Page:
The new Storwize V7000 Unified (Storwize V7000U) enhancements mean that IBM’s common NAS software stack (first seen in SONAS) for CIFS/NFS/FTP/HTTP/SCP is now deployed into the midrange.
Translating that into simpler language:
IBM is now doing its own mid-range NAS/Block Unified disk systems.
Anyone who has followed the SONAS product (and my posts on said product) will be familiar with the functions of IBM’s common NAS software stack, but the heart of the value is the file-based ILM capability, now essentially being referred to as the Active Cloud Engine.
The following defining image of the Active Cloud Engine is taken from an IBM presentation:
e.g. when disk tier1 hits 80% full, move any files that have not been accessed for more than 40 days to tier2.
Importantly these files keep their original place in the directory tree.
The file-based disk to disk migration is built-in, and does not require any layered products or additional licensing.
Files can also be migrated off to tape as required without losing their place in the same directory tree, using HSM which is licensed separately.
Another important feature that IBM’s competitors don’t have is that although there are two file services modules in every Storwize V7000U operating in active/active configuration they present a single namespace to the users e.g. all of the storage can be presented to a single S: drive.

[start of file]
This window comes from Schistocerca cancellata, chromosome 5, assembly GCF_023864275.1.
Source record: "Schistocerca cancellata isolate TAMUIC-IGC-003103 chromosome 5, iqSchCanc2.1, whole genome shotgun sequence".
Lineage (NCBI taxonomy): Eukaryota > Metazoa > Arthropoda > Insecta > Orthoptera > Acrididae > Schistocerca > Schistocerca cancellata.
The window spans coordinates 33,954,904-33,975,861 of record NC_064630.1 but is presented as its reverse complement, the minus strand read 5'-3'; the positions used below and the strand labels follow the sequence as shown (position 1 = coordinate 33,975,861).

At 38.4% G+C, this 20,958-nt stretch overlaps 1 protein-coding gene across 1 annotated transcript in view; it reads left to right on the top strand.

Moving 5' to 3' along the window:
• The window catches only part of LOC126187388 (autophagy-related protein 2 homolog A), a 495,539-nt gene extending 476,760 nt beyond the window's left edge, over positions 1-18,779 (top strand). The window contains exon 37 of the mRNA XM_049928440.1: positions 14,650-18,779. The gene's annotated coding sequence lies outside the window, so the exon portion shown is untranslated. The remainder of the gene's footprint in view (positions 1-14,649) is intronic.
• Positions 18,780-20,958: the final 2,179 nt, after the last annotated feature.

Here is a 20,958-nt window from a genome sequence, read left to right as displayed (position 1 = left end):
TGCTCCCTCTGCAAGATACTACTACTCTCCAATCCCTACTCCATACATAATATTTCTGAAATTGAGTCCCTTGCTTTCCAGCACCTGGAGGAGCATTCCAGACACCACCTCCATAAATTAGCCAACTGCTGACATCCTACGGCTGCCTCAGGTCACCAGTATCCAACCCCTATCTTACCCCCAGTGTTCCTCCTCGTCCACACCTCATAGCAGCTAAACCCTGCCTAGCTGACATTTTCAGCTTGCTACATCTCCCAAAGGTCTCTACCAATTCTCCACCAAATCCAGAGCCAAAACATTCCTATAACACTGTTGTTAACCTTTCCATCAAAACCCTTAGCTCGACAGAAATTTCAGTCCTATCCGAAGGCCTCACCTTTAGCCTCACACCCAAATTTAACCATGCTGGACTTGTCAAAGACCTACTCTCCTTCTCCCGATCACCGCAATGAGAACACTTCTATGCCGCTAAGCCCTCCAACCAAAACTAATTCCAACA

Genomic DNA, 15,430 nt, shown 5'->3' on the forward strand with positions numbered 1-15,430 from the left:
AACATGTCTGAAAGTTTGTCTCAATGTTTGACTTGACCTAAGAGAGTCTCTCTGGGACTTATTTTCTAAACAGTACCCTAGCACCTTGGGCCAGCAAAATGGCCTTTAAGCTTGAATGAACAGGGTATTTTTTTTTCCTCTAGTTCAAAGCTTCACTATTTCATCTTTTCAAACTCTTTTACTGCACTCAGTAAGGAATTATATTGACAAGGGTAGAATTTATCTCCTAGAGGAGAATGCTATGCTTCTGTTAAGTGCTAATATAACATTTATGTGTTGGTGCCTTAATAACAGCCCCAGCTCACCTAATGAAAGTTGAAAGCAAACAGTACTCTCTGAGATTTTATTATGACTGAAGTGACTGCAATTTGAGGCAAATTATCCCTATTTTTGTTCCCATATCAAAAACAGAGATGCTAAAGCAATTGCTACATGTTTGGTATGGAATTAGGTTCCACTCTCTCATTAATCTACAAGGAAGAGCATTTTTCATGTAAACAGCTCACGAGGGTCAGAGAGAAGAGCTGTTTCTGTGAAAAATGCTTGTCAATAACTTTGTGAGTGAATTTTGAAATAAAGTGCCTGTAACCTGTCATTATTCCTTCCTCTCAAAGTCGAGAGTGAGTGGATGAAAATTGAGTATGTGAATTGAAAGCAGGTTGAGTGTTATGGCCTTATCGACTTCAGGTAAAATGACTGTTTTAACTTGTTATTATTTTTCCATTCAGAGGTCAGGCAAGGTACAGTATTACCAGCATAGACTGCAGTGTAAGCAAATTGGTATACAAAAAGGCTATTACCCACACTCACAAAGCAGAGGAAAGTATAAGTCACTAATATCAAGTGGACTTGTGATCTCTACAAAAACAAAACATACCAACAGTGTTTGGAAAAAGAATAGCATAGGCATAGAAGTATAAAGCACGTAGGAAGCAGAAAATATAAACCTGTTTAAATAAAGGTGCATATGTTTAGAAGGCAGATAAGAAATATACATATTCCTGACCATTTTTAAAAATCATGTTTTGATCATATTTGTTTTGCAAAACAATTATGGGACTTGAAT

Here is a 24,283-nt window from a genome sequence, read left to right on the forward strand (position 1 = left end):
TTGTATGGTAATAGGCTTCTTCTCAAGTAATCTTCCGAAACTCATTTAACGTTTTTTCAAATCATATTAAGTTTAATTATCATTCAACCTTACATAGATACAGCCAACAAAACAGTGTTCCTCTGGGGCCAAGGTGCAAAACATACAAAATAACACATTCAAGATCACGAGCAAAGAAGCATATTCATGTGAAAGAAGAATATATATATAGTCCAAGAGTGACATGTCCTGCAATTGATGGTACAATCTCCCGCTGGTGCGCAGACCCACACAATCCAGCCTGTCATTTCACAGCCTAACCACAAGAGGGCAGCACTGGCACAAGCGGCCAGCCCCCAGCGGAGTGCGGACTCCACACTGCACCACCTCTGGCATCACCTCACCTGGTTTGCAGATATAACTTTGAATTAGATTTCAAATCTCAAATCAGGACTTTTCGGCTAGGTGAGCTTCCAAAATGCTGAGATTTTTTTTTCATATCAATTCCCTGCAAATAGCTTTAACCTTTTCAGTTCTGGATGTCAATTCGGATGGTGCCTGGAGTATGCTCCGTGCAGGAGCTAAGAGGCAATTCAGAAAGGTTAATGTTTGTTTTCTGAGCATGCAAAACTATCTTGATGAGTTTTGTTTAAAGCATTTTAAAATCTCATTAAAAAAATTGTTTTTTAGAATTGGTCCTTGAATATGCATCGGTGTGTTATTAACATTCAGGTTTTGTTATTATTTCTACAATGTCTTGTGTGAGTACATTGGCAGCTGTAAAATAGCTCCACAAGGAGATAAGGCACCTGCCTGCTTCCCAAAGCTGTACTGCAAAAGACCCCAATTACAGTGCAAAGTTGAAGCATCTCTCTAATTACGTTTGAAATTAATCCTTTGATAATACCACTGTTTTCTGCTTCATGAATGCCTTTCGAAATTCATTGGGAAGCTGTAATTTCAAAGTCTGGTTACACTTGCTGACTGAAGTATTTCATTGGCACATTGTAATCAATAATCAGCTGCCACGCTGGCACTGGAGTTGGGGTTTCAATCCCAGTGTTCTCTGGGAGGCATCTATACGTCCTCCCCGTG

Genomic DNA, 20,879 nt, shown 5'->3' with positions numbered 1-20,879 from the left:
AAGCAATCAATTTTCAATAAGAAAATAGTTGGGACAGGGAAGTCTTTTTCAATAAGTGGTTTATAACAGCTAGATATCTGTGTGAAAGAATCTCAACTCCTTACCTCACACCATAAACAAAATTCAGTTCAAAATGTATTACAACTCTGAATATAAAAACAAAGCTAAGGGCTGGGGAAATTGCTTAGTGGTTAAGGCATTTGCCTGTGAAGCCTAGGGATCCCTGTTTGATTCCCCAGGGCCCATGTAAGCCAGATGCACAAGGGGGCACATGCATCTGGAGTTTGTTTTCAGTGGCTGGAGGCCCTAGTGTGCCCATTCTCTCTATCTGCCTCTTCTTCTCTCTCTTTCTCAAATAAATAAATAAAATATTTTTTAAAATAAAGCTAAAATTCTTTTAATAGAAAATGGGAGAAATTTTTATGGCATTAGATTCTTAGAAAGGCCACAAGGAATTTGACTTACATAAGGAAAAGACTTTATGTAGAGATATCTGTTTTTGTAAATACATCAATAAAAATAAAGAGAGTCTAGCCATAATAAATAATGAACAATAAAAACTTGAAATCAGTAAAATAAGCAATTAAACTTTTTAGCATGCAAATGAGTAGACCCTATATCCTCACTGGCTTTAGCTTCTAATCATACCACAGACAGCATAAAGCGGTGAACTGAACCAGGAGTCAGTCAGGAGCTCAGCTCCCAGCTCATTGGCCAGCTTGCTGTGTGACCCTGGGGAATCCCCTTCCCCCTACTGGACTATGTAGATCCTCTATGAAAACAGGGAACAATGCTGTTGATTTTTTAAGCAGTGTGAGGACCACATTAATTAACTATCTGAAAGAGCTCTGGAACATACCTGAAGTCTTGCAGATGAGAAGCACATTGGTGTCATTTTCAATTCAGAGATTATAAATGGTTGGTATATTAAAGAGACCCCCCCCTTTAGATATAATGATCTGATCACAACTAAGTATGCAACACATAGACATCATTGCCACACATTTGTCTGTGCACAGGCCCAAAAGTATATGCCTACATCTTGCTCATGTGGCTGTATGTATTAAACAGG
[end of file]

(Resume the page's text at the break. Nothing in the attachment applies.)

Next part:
And the final key feature I wanted to mention was the unified management interface for file and block services, another feature which some of our competitors lack.
Today IBM also announces SONAS 1.3, as well as a 243TB XIV model based on 3TB drives, SVC split cluster up to 300Kms, Block replication compatibility between SVC and Storwize V7000, Snapshot-based replication option for SVC and Storwize V7000 and an assortment of Tivoli software enhancements.
Meanwhile talking about Active Cloud Engine as a kind of robot reminded me of another robot. Although I have never really been at ease with the ugly competitiveness of capitalism, I do hate losing, so perhaps this is a more apt image to show how we see the Active Cloud Engine ‘robot’ stacking up against the competition.
And here are some other Killer Robots:
The Big Bang Theory “The Killer Robot”
Jamie Hyneman’s (MythBuster) robot Blendo in action against DoMore